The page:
The father of a preterm baby who died in neonatal intensive care within a month of birth has joined hundreds of other parents who claim manufacturers knew, but didn’t warn customers, about the deadly risk associated with some baby formulas. The cases are currently being consolidated in the federal system.
William Peebles filed a wrongful death complaint against manufacturer Mead Johnson in the U.S. District Court of the Middle District of Louisiana on September 20. The complaint alleges Peebles’ daughter Lillian, born prematurely at 27 weeks, developed necrotizing enterocolitis (NEC) after hospital staff in the Newborn Intensive Care Unit (NICU) fed her Enfamil, which contains cow’s milk.
NEC is a catastrophic illness in which bacteria invade the intestinal walls, destroying the bowels and often prompting emergency surgery for babies still in the NICU. NEC primarily attacks premature infants. Doctors performed an exploratory laparotomy on Baby Lillian and concluded her intestines were “non-salvageable,” which led to her death.
Peebles’ complaint will be moved to the U.S. District Court for the Northern District of Illinois after the federal court system centralized pretrial proceedings for all NEC lawsuits against baby formula manufacturers. U.S. District Judge Rebecca R. Pallmeyer, managing the lawsuits and coordinating discovery, announced twelve claims would be grouped as part of the initial discovery pool, with four claims each chosen by the plaintiffs, defendants, and the Court.
The pool will later be reduced to four that will be eligible for the initial bellwether trials held to gauge the jury’s response to testimony and evidence used throughout most cases.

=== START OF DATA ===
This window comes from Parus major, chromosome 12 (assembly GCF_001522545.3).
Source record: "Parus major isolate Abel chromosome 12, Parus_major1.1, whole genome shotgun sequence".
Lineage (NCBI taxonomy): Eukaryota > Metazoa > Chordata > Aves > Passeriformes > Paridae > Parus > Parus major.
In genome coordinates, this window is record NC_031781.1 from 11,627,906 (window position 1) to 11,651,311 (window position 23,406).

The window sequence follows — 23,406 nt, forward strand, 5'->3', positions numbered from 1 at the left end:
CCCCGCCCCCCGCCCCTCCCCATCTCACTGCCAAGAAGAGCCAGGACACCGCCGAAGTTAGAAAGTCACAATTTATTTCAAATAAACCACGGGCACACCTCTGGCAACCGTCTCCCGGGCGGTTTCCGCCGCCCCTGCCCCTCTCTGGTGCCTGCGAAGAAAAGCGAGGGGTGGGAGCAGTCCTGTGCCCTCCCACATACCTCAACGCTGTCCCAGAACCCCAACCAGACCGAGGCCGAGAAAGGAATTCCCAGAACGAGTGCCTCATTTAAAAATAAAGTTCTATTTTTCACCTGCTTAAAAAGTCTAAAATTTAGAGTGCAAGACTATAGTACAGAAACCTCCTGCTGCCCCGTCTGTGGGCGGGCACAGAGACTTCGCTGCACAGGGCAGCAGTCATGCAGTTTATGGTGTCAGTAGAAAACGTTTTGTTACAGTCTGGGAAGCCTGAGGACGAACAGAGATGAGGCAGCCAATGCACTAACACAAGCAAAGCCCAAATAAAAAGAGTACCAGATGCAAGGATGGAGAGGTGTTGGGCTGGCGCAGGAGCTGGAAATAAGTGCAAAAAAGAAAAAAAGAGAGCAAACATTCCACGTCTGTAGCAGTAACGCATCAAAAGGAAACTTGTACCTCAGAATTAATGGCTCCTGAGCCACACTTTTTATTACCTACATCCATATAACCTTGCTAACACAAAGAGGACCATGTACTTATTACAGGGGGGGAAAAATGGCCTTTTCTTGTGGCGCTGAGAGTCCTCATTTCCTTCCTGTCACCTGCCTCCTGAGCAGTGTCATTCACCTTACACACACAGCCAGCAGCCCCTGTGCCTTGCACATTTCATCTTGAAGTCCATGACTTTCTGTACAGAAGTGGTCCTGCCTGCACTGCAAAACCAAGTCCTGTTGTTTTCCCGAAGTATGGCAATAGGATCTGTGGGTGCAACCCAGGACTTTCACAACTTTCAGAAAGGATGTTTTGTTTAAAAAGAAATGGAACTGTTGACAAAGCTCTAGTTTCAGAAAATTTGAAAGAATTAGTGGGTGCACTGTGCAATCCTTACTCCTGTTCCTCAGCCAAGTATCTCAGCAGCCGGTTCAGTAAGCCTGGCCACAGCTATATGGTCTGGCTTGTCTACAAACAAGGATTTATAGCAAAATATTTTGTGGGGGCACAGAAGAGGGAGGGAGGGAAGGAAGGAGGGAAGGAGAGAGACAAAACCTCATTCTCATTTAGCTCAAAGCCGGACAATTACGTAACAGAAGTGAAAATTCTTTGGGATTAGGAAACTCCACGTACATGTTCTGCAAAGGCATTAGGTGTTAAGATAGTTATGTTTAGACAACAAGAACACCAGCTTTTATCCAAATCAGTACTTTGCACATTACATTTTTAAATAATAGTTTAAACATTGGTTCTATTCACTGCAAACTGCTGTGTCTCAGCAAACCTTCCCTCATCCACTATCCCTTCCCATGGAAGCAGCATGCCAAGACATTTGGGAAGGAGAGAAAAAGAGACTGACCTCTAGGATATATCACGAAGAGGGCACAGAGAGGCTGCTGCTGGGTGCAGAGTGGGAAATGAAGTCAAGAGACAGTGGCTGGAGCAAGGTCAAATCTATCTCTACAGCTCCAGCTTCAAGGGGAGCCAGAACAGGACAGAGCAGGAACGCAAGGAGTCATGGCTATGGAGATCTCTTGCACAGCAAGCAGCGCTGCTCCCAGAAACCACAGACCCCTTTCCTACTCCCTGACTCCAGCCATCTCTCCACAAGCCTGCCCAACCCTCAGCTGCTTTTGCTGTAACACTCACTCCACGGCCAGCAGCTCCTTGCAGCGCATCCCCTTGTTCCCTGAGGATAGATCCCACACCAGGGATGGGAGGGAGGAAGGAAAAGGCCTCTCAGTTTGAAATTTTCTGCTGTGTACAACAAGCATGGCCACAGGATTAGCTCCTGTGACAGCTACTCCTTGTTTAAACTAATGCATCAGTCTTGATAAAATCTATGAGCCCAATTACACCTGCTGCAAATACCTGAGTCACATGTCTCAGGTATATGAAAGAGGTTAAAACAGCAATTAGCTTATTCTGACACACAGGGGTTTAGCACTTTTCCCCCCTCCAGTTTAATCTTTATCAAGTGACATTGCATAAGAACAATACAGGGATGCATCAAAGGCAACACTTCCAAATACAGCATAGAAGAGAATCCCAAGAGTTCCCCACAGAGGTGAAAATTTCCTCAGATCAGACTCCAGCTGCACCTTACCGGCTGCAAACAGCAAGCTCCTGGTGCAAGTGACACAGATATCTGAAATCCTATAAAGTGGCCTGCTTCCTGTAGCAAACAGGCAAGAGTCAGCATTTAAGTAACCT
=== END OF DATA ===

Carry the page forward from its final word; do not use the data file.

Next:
Legally, the results of the bellwether trials are not binding on other NEC claims. But they are expected to influence baby formula manufacturers that might encourage settlement talks rather than face separate trial dates in District Courts nationwide.
Peebles’s case mirrors those filed by hundreds of families across the country recently. All of them allege that Enfamil and Similac manufacturers knew the increased likelihood of premature babies developing NEC after being fed the formulas, continued to market their products aggressively, and did not provide warnings to parents and hospitals. A growing body of medical research over the past ten years has linked the risk of developing NEC in preterm babies to cow’s milk products, which Mead Johnson knew, according to the lawsuits.
Peebles’ lawsuit claims Mead Johnson did not place warnings on its website, labels, or in any marketing campaigns and did not explain how to use its cow’s milk formula in a way that would lower the risk of NEC or avoid death from it.
The lawsuit also alleges Mead Johnson should have disclosed that human breast milk and formulas based on it are much safer for premature infants than cow’s milk-based formulas. Peebles is seeking compensatory damages for tort claims, including strict liability, product liability for design defects and failure to warn, negligence, and loss of consortium.
If you are a lawyer who is handling a claim concerning defective baby formula, or any other product, you can request your medical records through National Record Retrieval.